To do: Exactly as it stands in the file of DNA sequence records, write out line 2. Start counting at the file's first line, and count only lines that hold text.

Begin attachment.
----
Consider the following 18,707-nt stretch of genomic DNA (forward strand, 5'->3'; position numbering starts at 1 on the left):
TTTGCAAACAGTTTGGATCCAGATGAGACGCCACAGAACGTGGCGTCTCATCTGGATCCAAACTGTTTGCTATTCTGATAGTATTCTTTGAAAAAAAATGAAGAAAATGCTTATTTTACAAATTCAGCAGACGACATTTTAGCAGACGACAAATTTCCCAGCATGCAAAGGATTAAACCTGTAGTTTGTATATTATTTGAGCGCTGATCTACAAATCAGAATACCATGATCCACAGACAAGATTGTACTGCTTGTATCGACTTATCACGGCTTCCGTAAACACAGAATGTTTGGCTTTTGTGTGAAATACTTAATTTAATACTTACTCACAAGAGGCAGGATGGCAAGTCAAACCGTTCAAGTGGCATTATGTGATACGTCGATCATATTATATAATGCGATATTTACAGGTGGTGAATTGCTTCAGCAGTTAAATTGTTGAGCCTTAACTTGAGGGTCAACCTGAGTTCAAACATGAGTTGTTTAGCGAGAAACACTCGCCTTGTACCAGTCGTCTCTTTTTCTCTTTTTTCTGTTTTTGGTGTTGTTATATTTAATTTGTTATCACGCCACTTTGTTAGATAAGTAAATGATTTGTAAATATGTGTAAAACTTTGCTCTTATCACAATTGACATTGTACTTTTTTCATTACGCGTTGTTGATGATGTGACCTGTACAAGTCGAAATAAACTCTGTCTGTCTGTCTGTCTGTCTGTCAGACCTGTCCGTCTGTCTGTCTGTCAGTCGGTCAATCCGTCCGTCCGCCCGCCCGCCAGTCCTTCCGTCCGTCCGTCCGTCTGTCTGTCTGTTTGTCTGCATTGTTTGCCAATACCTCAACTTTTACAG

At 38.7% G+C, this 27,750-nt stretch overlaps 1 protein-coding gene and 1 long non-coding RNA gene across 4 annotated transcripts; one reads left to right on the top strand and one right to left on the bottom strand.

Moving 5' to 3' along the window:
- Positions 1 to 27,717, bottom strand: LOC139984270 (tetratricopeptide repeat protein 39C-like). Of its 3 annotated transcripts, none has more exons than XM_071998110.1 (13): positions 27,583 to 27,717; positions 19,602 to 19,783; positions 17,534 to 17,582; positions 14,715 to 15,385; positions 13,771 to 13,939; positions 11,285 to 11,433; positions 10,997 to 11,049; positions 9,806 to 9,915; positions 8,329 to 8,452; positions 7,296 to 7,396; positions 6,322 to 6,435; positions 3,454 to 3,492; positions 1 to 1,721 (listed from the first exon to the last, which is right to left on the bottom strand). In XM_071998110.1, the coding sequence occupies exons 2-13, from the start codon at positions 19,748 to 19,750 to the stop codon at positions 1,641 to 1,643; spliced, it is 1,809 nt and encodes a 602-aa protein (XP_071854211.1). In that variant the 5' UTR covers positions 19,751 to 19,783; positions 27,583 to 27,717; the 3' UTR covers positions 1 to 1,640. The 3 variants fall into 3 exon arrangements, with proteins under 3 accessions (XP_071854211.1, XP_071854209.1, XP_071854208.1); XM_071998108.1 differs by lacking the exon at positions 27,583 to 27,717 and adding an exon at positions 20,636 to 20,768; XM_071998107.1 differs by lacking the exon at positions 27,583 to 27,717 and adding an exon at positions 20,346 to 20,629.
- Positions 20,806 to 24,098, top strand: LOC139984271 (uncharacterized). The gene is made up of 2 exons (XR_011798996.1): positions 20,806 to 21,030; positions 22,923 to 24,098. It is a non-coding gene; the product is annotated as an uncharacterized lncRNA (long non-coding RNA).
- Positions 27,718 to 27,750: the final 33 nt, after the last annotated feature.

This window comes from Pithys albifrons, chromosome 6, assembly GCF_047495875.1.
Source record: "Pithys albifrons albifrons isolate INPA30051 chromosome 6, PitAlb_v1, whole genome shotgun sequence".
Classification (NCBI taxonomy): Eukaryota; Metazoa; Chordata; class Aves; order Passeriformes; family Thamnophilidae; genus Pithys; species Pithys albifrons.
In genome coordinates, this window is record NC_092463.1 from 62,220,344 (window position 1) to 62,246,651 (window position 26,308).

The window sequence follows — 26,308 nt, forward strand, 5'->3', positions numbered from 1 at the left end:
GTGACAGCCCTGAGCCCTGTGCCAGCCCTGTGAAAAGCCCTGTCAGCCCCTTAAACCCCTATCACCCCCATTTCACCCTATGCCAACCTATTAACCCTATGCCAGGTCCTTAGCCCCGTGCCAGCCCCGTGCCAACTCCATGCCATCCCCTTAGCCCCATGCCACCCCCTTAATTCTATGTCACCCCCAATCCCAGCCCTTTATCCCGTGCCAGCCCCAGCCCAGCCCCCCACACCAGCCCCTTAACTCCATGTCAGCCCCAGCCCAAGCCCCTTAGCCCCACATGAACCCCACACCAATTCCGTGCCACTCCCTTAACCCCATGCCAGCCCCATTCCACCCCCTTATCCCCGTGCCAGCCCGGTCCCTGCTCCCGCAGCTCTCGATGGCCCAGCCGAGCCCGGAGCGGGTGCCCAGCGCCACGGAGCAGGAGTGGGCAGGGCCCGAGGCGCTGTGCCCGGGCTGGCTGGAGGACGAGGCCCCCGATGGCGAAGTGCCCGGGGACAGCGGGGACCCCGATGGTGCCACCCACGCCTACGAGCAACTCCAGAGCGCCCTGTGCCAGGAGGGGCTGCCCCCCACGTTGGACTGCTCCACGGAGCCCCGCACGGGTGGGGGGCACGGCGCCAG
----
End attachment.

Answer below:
TTTGCAAACAGTTTGGATCCAGATGAGACGCCACAGAACGTGGCGTCTCATCTGGATCCAAACTGTTTGCTATTCTGATAGTATTCTTTGAAAAAAAATGAAGAAAATGCTTATTTTACAAATTCAGCAGACGACATTTTAGCAGACGACAAATTTCCCAGCATGCAAAGGATTAAACCTGTAGTTTGTATATTATTTGAGCGCTGATCTACAAATCAGAATACCATGATCCACAGACAAGATTGTACTGCTTGTATCGACTTATCACGGCTTCCGTAAACACAGAATGTTTGGCTTTTGTGTGAAATACTTAATTTAATACTTACTCACAAGAGGCAGGATGGCAAGTCAAACCGTTCAAGTGGCATTATGTGATACGTCGATCATATTATATAATGCGATATTTACAGGTGGTGAATTGCTTCAGCAGTTAAATTGTTGAGCCTTAACTTGAGGGTCAACCTGAGTTCAAACATGAGTTGTTTAGCGAGAAACACTCGCCTTGTACCAGTCGTCTCTTTTTCTCTTTTTTCTGTTTTTGGTGTTGTTATATTTAATTTGTTATCACGCCACTTTGTTAGATAAGTAAATGATTTGTAAATATGTGTAAAACTTTGCTCTTATCACAATTGACATTGTACTTTTTTCATTACGCGTTGTTGATGATGTGACCTGTACAAGTCGAAATAAACTCTGTCTGTCTGTCTGTCTGTCTGTCAGACCTGTCCGTCTGTCTGTCTGTCAGTCGGTCAATCCGTCCGTCCGCCCGCCCGCCAGTCCTTCCGTCCGTCCGTCCGTCTGTCTGTCTGTTTGTCTGCATTGTTTGCCAATACCTCAACTTTTACAG